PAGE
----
SEATTLE — Microsoft Corp. said its MSN Messenger service was mostly restored Tuesday following a weeklong outage, but warned that some users may have lost their personal address books during the system failure.
A technical glitch left about a third of MSN Messenger users disconnected or without access to their personal address books last week, and many were still unable to access the system Monday.
Microsoft had sought to assure users they had not permanently lost their personal address books, called "buddy lists" or "contact lists." But on Tuesday MSN vice president Rick Bray conceded that the outage caused some permanent damage.
"Due to unforeseen circumstances in the final restoration of data, we were unable to restore contact lists for a small number of MSN Messenger customers," Bray said in a statement. The exact number of customers affected was not given.
Microsoft product manager Bob Visse said service Tuesday also was slower than usual, and many users had to try several times before logging on successfully. He blamed the slowness on an unusually high volume of users.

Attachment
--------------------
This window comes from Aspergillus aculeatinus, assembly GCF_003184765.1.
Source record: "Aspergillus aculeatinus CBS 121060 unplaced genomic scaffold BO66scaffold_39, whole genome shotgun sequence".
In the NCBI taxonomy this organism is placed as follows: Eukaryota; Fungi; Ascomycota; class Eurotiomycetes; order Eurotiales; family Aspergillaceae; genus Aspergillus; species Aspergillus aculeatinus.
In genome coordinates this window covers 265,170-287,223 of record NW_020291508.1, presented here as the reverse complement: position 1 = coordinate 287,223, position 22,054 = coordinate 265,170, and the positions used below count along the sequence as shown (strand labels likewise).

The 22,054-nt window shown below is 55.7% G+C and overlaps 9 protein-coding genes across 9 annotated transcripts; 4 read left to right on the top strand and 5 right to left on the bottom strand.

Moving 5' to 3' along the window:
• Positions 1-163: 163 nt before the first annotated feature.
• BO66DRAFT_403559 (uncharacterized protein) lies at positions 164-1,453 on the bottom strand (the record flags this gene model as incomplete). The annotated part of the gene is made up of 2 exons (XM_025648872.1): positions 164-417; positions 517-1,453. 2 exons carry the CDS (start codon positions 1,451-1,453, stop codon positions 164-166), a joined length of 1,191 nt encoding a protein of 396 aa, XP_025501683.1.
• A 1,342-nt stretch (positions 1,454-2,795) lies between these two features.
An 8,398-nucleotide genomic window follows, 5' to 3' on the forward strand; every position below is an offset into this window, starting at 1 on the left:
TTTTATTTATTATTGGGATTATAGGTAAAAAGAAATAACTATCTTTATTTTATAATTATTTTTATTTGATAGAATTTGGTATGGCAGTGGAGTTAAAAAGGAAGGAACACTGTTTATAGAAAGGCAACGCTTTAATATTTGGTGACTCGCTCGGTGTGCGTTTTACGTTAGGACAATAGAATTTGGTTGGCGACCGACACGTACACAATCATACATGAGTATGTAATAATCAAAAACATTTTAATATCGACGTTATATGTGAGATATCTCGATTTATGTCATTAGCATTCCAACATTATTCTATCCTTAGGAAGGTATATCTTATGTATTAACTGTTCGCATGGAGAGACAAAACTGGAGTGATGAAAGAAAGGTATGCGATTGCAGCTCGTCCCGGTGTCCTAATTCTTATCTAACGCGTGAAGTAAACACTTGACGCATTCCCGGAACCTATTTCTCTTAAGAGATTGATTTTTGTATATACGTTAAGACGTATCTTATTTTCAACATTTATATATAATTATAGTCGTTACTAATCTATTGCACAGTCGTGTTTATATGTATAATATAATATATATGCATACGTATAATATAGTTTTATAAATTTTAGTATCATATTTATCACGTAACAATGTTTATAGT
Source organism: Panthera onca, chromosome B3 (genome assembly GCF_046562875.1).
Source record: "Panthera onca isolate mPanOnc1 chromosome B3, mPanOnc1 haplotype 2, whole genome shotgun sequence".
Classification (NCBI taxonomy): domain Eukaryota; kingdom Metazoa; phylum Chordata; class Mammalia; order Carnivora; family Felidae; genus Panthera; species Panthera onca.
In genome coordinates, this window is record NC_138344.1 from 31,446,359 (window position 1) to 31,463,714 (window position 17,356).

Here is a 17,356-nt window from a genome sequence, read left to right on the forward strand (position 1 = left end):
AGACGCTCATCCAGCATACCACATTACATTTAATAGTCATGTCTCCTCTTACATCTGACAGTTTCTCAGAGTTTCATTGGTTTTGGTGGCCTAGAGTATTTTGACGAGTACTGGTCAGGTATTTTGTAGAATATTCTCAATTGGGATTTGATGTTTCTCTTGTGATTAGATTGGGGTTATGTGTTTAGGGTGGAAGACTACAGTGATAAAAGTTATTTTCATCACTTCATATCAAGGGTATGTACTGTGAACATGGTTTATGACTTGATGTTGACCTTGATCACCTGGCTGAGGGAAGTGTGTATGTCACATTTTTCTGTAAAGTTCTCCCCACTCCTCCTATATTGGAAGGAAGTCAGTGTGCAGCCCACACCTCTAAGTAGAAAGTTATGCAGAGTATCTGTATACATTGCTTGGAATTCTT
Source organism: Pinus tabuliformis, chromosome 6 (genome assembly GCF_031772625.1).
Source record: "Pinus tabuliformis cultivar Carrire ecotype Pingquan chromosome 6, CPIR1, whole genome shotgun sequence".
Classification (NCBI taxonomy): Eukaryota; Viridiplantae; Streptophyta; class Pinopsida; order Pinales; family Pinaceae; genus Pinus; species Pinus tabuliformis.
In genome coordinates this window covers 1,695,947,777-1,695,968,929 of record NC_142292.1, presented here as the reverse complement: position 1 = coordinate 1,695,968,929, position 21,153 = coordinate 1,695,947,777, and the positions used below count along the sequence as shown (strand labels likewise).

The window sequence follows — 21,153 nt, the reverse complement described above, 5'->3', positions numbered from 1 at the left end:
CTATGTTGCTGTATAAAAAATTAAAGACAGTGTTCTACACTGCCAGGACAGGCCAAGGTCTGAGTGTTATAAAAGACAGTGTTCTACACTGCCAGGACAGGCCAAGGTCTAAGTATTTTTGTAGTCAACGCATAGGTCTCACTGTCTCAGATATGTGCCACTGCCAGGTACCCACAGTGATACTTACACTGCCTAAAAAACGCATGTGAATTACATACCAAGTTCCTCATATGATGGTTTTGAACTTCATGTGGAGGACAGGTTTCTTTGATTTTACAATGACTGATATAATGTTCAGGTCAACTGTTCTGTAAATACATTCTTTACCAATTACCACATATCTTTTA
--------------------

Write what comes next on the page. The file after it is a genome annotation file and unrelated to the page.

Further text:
Bray pledged to improve safeguards in the future. Next week, he said, the company will release an update that automatically saves buddy lists on computer hard drives.
This is the second time this year that MSN Messenger has had a major outage. Microsoft acknowledged in February that it had experienced problems with the servers that handle MSN Messenger, after denying for several days that problems existed. That outage came after a series of technical glitches and a hacker attack that prevented many people from accessing the company’s Web site.
MSN Messenger, a free service for sending instant text messages across the Internet, is in bitter competition with AOL Instant Messenger, the industry leader, and Yahoo!’s messenger, which is No. 3 behind Microsoft.
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